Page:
The following excerpt on green mining practices is from the 2007 Vale Inco sustainability report. The full report is available at: Vale Inco – Sustainability Report 2007.
In 2007, Indonesia’s Ministry of Energy and Mineral Resources honoured PT Inco with a Gold Award (Aditama Award) for its success in post-mining land reclamation. The company also received the Aditama Award from the Department of Energy and Mineral Resources as the best performer, among 40 mining companies evaluated, for its commitment to and success in post-mining land reclamation.
“We are very proud to have received this recognition,” says Dwayne Kroll, Manager of Mine Technology at PT Inco. “We are passionate about environmental responsibility at PTI. Particularly, we are committed to doing all that we can to rehabilitate the land that we have mined.”
PT Inco’s 2.5 hectare nursery – the largest in Indonesia’s mining industry – is living proof of that commitment. Located in the town of Sorowako, it has the capacity to grow one million seedling trees annually. In 2007, the nursery enabled the company to revegetate 150 hectares of post-mining land and restore 37 types of vegetation to 100 hectares of rehabilitated post-mining land. “Our revegetation program involves a two-step process,” explains Kroll. “After we re-contour the mined land and restore topsoil, we plant grasses, legumes and canopy trees to foster a microclimate suitable for native species restoration. The introduction of indigenous plants takes place after approximately two years.”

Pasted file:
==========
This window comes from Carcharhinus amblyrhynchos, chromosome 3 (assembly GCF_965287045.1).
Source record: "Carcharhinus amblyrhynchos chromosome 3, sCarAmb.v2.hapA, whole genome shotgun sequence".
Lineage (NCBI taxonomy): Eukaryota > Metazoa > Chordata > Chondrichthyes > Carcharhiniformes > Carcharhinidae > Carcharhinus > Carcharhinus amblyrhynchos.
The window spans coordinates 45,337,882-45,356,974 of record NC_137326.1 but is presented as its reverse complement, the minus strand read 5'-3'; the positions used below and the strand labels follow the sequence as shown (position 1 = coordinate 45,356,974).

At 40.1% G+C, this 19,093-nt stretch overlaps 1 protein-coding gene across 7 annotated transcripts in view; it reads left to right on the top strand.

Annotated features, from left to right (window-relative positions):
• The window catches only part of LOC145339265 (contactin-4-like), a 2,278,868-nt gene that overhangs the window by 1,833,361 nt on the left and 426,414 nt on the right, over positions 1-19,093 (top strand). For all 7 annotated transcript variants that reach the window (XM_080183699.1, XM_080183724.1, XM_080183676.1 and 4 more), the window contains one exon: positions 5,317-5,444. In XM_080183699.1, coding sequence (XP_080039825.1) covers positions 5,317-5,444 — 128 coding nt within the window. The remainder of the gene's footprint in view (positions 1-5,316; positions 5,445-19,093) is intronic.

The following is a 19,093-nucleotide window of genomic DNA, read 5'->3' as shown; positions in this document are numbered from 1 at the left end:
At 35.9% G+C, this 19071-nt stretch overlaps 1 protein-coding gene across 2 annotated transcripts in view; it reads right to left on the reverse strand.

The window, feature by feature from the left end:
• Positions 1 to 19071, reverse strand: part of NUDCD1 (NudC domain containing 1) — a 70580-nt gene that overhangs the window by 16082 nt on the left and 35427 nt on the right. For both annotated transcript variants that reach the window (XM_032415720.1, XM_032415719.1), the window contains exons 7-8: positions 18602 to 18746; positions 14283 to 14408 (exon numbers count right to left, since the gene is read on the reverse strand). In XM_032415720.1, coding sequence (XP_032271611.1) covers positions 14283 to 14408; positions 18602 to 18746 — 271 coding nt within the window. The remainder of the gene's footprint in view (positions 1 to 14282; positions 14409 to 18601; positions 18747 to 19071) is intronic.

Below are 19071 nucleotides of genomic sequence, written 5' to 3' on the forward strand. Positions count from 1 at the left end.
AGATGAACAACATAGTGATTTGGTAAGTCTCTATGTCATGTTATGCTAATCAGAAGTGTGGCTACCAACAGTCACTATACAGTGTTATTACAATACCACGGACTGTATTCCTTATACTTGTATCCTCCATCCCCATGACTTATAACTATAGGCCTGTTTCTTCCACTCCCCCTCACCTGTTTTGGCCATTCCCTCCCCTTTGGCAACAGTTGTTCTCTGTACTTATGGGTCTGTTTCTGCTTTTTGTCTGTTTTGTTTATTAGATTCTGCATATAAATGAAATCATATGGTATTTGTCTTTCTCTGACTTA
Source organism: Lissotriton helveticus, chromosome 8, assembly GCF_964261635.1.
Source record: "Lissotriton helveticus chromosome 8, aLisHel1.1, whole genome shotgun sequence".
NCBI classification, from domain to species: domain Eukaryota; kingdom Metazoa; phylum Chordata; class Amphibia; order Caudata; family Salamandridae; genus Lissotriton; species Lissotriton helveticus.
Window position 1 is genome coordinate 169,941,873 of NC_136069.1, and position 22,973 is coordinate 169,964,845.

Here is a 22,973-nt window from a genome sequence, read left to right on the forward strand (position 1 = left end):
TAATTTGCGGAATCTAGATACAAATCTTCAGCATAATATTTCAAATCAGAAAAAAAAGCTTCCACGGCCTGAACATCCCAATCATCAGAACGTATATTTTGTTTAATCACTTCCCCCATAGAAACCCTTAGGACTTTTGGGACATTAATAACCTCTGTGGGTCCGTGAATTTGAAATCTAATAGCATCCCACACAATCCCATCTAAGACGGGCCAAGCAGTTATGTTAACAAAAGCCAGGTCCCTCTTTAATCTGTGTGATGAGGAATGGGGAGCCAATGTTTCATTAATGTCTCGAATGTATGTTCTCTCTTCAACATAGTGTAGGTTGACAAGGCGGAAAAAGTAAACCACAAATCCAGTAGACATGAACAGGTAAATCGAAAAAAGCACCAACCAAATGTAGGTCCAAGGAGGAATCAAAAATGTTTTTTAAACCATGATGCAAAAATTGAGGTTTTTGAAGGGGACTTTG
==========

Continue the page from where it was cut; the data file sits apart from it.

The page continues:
PT Inco’s land rehabilitation program – which has resulted in the reclamation of 3,000 hectares of land to date – has another goal. It is to play an active role in the company’s ‘soft landing’ strategy, designed to help the transition of communities, once the useful life of local mines has ended.
“We aim to optimize the use of local resources at every stage of our rehabilitation activities,” says Kroll. “For instance, there are currently some 270 local people employed in reclamation activities including fertilizer production, seed collection and planting.”
To further bolster economic diversity, PT Inco is also conducting a land-use study to determine what post-mining land might be reclaimed for farming. “We are looking at possibilities for developing small farms for local residents,” says Kroll. “According to our NGO colleagues, polyculture farming, where families can grow mixed crops, raise animals or operate fish ponds, is one of the best ways to help the poorest of the poor.”